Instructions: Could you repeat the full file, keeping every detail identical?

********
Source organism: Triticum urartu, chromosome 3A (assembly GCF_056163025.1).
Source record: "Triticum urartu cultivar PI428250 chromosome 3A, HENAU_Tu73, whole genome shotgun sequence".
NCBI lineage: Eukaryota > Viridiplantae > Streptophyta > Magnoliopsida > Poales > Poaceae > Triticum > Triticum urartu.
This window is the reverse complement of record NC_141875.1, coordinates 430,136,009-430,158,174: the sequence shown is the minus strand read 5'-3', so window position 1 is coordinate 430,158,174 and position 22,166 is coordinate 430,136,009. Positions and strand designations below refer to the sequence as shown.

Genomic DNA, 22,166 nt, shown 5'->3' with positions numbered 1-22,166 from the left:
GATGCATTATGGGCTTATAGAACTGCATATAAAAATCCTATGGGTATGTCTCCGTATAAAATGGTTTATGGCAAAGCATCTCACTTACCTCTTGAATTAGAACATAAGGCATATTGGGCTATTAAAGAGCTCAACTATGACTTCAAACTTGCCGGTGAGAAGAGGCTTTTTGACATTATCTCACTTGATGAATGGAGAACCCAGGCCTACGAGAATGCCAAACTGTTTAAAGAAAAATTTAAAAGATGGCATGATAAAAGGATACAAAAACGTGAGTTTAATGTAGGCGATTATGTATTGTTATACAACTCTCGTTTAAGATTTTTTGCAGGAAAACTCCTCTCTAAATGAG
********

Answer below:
Source organism: Triticum urartu, chromosome 3A (assembly GCF_056163025.1).
Source record: "Triticum urartu cultivar PI428250 chromosome 3A, HENAU_Tu73, whole genome shotgun sequence".
NCBI lineage: Eukaryota > Viridiplantae > Streptophyta > Magnoliopsida > Poales > Poaceae > Triticum > Triticum urartu.
This window is the reverse complement of record NC_141875.1, coordinates 430,136,009-430,158,174: the sequence shown is the minus strand read 5'-3', so window position 1 is coordinate 430,158,174 and position 22,166 is coordinate 430,136,009. Positions and strand designations below refer to the sequence as shown.

Genomic DNA, 22,166 nt, shown 5'->3' with positions numbered 1-22,166 from the left:
GATGCATTATGGGCTTATAGAACTGCATATAAAAATCCTATGGGTATGTCTCCGTATAAAATGGTTTATGGCAAAGCATCTCACTTACCTCTTGAATTAGAACATAAGGCATATTGGGCTATTAAAGAGCTCAACTATGACTTCAAACTTGCCGGTGAGAAGAGGCTTTTTGACATTATCTCACTTGATGAATGGAGAACCCAGGCCTACGAGAATGCCAAACTGTTTAAAGAAAAATTTAAAAGATGGCATGATAAAAGGATACAAAAACGTGAGTTTAATGTAGGCGATTATGTATTGTTATACAACTCTCGTTTAAGATTTTTTGCAGGAAAACTCCTCTCTAAATGAG